It may have been the first major picture to be shot entirely with high-end digital technology, but the release of Star Wars: Episode II - Attack Of The Clones has seen the film projected at cinemas around the world using considerably less digital equipment.
Episode II has been released on only 103 digital screens out of a possible 116 digital systems worldwide, falling short of previous industry speculation that by the release of Episode II, the industry's migration to digital exhibition would be well underway.
"116 digital screens out of 130,000 does not constitute a commercial roll-out," said National Association of Theatre Owners (NATO) head John Fithian at the annual Cinema Expo exhibitors' conference in Amsterdam this week. "We are still in a testing phase."
According to a recent report by media analysts Screen Digest, by the year 2005 there will be some 10,000 digital screens worldwide - and a complete transition to digital within 20 years.
But according to digital equipment and in-cinema digital system suppliers at Cinema Expo, the run-up to the release of Episode II last month did create a surge in demand for digital systems. According to Doug Darrow, business manager of DLP Cinema Products, 45 new digital systems were deployed in the month leading up to the release alone.
"At one level, George Lucas was successful in doubling the number of digital cinema screens in the marketplace," Technicolor Digital Cinema's Doug Olin told a Cinema Expo seminar. "The bad news is that it wasn't up to the expectations we had a couple of years ago."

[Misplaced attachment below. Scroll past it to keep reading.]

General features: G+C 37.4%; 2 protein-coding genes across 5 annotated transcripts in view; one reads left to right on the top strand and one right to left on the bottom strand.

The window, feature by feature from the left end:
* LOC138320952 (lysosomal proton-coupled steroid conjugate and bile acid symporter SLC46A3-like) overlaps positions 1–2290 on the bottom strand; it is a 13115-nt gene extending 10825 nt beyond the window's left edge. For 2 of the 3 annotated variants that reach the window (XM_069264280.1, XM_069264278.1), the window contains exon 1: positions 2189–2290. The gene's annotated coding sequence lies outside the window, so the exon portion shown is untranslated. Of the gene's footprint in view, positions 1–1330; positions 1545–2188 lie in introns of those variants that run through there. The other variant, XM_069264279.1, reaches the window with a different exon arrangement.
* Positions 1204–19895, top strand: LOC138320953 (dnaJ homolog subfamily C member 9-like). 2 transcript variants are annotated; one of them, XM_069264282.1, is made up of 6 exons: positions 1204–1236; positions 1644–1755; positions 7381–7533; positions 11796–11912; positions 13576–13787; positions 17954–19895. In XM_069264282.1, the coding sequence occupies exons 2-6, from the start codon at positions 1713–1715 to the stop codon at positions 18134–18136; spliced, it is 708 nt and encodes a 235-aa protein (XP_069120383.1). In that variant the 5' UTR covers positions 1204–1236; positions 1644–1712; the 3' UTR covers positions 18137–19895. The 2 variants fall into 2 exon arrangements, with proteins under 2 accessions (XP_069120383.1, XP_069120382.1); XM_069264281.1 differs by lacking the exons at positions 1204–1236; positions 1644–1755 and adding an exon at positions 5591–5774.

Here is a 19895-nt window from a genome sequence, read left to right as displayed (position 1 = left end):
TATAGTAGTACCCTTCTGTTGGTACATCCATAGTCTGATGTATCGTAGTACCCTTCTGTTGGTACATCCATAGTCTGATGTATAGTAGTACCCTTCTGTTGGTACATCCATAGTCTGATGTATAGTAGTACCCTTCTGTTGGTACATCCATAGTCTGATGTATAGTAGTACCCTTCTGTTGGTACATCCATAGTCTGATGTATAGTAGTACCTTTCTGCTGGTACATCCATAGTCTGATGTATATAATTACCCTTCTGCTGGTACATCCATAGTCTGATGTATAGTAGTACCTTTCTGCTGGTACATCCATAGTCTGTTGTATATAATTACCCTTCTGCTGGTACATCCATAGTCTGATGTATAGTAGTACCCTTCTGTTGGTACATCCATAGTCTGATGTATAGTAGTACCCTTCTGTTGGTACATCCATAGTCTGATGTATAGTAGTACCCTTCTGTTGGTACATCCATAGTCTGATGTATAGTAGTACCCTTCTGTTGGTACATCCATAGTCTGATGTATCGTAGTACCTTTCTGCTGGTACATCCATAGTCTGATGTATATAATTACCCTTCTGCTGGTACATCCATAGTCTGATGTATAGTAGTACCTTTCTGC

Of the 116 digital systems worldwide, 70 are located in North America, 25 in Asia, 18 in Europe and three in Latin America.
The relatively slow take-up of digital cinema systems highlights the exhibition sector's less-than-zealous approach to digital take-up. While digital offers exhibitors the potential to programme alternative content and charge premium prices for digital screenings, many remain bullish about the lack of incentive to install expensive digital systems in cinemas where 35mm projectors work fine.
"This is not being driven by the consumer," said Richard Segal, chief executive of Odeon Cinemas, the UK's largest circuit. "This is being driven by the cost savings to the studios. Until exhibitors, distributors, studios and suppliers sit round the table and discuss an economic model, digital cinema is not inevitable."
According to Screen Digest's report, the cost of supplying 120,000 screens across the world with high-end digital projectors would be $10bn - a sum which would take 10 years to recoup.
"It's not a matter of picking a date and saying 'here is when we'll have digital cinema'," NATO's John Fithian told delegates. "It's a matter of answering the questions that need to be answered first."